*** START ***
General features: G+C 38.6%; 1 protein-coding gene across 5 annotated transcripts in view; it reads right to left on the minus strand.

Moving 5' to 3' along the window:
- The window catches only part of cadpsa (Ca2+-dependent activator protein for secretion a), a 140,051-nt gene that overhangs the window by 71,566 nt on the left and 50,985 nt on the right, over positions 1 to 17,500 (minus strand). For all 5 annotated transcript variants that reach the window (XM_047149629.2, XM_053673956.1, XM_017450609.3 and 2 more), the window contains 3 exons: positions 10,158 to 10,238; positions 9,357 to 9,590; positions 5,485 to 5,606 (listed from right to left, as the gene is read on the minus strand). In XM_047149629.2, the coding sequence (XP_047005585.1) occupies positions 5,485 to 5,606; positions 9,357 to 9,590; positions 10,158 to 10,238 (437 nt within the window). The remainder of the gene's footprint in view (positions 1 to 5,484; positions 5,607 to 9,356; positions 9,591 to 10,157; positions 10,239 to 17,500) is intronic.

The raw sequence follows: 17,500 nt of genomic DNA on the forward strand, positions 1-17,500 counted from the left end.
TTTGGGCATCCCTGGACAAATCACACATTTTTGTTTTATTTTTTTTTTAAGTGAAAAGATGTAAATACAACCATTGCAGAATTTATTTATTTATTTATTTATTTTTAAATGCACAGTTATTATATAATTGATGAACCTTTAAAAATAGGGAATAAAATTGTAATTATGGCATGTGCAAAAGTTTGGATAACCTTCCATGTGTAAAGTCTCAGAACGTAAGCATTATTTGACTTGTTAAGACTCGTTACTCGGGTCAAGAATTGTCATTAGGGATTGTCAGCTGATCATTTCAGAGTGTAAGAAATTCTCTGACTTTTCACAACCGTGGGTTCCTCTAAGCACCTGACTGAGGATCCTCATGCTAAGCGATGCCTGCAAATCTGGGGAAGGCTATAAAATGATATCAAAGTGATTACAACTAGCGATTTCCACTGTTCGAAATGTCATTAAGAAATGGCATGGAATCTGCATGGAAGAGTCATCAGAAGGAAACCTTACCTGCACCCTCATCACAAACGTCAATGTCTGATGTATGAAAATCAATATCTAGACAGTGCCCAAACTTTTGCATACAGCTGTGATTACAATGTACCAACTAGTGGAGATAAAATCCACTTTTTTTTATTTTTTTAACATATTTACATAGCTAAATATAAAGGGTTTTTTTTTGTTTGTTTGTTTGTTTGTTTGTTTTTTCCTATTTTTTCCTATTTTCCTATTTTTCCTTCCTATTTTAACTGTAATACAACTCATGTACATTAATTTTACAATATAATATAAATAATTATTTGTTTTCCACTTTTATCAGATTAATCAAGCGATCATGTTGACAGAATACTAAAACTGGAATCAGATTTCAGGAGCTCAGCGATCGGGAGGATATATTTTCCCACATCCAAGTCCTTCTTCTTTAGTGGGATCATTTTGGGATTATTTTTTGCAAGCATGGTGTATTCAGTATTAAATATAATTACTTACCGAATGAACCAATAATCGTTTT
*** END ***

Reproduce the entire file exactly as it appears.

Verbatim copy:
General features: G+C 38.6%; 1 protein-coding gene across 5 annotated transcripts in view; it reads right to left on the minus strand.

Moving 5' to 3' along the window:
- The window catches only part of cadpsa (Ca2+-dependent activator protein for secretion a), a 140,051-nt gene that overhangs the window by 71,566 nt on the left and 50,985 nt on the right, over positions 1 to 17,500 (minus strand). For all 5 annotated transcript variants that reach the window (XM_047149629.2, XM_053673956.1, XM_017450609.3 and 2 more), the window contains 3 exons: positions 10,158 to 10,238; positions 9,357 to 9,590; positions 5,485 to 5,606 (listed from right to left, as the gene is read on the minus strand). In XM_047149629.2, the coding sequence (XP_047005585.1) occupies positions 5,485 to 5,606; positions 9,357 to 9,590; positions 10,158 to 10,238 (437 nt within the window). The remainder of the gene's footprint in view (positions 1 to 5,484; positions 5,607 to 9,356; positions 9,591 to 10,157; positions 10,239 to 17,500) is intronic.

The raw sequence follows: 17,500 nt of genomic DNA on the forward strand, positions 1-17,500 counted from the left end.
TTTGGGCATCCCTGGACAAATCACACATTTTTGTTTTATTTTTTTTTTAAGTGAAAAGATGTAAATACAACCATTGCAGAATTTATTTATTTATTTATTTATTTTTAAATGCACAGTTATTATATAATTGATGAACCTTTAAAAATAGGGAATAAAATTGTAATTATGGCATGTGCAAAAGTTTGGATAACCTTCCATGTGTAAAGTCTCAGAACGTAAGCATTATTTGACTTGTTAAGACTCGTTACTCGGGTCAAGAATTGTCATTAGGGATTGTCAGCTGATCATTTCAGAGTGTAAGAAATTCTCTGACTTTTCACAACCGTGGGTTCCTCTAAGCACCTGACTGAGGATCCTCATGCTAAGCGATGCCTGCAAATCTGGGGAAGGCTATAAAATGATATCAAAGTGATTACAACTAGCGATTTCCACTGTTCGAAATGTCATTAAGAAATGGCATGGAATCTGCATGGAAGAGTCATCAGAAGGAAACCTTACCTGCACCCTCATCACAAACGTCAATGTCTGATGTATGAAAATCAATATCTAGACAGTGCCCAAACTTTTGCATACAGCTGTGATTACAATGTACCAACTAGTGGAGATAAAATCCACTTTTTTTTATTTTTTTAACATATTTACATAGCTAAATATAAAGGGTTTTTTTTTGTTTGTTTGTTTGTTTGTTTGTTTTTTCCTATTTTTTCCTATTTTCCTATTTTTCCTTCCTATTTTAACTGTAATACAACTCATGTACATTAATTTTACAATATAATATAAATAATTATTTGTTTTCCACTTTTATCAGATTAATCAAGCGATCATGTTGACAGAATACTAAAACTGGAATCAGATTTCAGGAGCTCAGCGATCGGGAGGATATATTTTCCCACATCCAAGTCCTTCTTCTTTAGTGGGATCATTTTGGGATTATTTTTTGCAAGCATGGTGTATTCAGTATTAAATATAATTACTTACCGAATGAACCAATAATCGTTTT